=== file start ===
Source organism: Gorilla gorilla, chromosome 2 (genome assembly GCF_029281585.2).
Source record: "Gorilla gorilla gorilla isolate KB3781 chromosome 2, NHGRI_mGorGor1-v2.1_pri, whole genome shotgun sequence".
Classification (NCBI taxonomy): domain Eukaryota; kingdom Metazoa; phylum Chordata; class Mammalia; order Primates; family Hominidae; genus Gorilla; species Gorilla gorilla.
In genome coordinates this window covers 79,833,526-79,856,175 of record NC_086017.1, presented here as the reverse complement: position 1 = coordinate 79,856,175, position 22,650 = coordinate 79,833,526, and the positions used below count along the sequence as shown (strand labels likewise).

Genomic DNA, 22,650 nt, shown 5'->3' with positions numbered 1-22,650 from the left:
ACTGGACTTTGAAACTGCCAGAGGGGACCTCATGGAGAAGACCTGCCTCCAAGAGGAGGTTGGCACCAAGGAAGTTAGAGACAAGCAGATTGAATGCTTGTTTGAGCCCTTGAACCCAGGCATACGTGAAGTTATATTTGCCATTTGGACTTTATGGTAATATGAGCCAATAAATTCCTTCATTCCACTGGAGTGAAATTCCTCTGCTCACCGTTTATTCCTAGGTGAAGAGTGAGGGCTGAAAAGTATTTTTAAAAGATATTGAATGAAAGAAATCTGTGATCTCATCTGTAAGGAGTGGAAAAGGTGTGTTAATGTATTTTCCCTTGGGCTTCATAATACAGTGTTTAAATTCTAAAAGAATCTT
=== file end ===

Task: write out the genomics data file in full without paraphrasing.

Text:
Source organism: Gorilla gorilla, chromosome 2 (genome assembly GCF_029281585.2).
Source record: "Gorilla gorilla gorilla isolate KB3781 chromosome 2, NHGRI_mGorGor1-v2.1_pri, whole genome shotgun sequence".
Classification (NCBI taxonomy): domain Eukaryota; kingdom Metazoa; phylum Chordata; class Mammalia; order Primates; family Hominidae; genus Gorilla; species Gorilla gorilla.
In genome coordinates this window covers 79,833,526-79,856,175 of record NC_086017.1, presented here as the reverse complement: position 1 = coordinate 79,856,175, position 22,650 = coordinate 79,833,526, and the positions used below count along the sequence as shown (strand labels likewise).

Genomic DNA, 22,650 nt, shown 5'->3' with positions numbered 1-22,650 from the left:
ACTGGACTTTGAAACTGCCAGAGGGGACCTCATGGAGAAGACCTGCCTCCAAGAGGAGGTTGGCACCAAGGAAGTTAGAGACAAGCAGATTGAATGCTTGTTTGAGCCCTTGAACCCAGGCATACGTGAAGTTATATTTGCCATTTGGACTTTATGGTAATATGAGCCAATAAATTCCTTCATTCCACTGGAGTGAAATTCCTCTGCTCACCGTTTATTCCTAGGTGAAGAGTGAGGGCTGAAAAGTATTTTTAAAAGATATTGAATGAAAGAAATCTGTGATCTCATCTGTAAGGAGTGGAAAAGGTGTGTTAATGTATTTTCCCTTGGGCTTCATAATACAGTGTTTAAATTCTAAAAGAATCTT